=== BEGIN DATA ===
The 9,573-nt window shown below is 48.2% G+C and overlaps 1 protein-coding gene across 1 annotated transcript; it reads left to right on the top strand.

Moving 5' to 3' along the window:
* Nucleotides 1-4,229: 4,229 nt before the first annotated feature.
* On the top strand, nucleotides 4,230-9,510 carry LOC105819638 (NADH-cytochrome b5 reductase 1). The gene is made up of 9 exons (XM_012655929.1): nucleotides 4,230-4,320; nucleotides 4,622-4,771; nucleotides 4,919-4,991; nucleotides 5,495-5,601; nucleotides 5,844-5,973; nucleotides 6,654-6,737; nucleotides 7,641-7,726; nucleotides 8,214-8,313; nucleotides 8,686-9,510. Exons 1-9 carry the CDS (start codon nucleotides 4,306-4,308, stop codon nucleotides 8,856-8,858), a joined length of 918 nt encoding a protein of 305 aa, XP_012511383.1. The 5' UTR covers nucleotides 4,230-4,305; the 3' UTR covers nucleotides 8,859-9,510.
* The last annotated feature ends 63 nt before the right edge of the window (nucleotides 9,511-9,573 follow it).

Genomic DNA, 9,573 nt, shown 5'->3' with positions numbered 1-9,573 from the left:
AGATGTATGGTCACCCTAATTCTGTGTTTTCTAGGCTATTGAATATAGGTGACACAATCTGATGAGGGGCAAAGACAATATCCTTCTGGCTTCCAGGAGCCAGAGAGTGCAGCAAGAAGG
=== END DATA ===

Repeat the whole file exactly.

The 9,573-nt window shown below is 48.2% G+C and overlaps 1 protein-coding gene across 1 annotated transcript; it reads left to right on the top strand.

Moving 5' to 3' along the window:
* Nucleotides 1-4,229: 4,229 nt before the first annotated feature.
* On the top strand, nucleotides 4,230-9,510 carry LOC105819638 (NADH-cytochrome b5 reductase 1). The gene is made up of 9 exons (XM_012655929.1): nucleotides 4,230-4,320; nucleotides 4,622-4,771; nucleotides 4,919-4,991; nucleotides 5,495-5,601; nucleotides 5,844-5,973; nucleotides 6,654-6,737; nucleotides 7,641-7,726; nucleotides 8,214-8,313; nucleotides 8,686-9,510. Exons 1-9 carry the CDS (start codon nucleotides 4,306-4,308, stop codon nucleotides 8,856-8,858), a joined length of 918 nt encoding a protein of 305 aa, XP_012511383.1. The 5' UTR covers nucleotides 4,230-4,305; the 3' UTR covers nucleotides 8,859-9,510.
* The last annotated feature ends 63 nt before the right edge of the window (nucleotides 9,511-9,573 follow it).

Genomic DNA, 9,573 nt, shown 5'->3' with positions numbered 1-9,573 from the left:
AGATGTATGGTCACCCTAATTCTGTGTTTTCTAGGCTATTGAATATAGGTGACACAATCTGATGAGGGGCAAAGACAATATCCTTCTGGCTTCCAGGAGCCAGAGAGTGCAGCAAGAAGG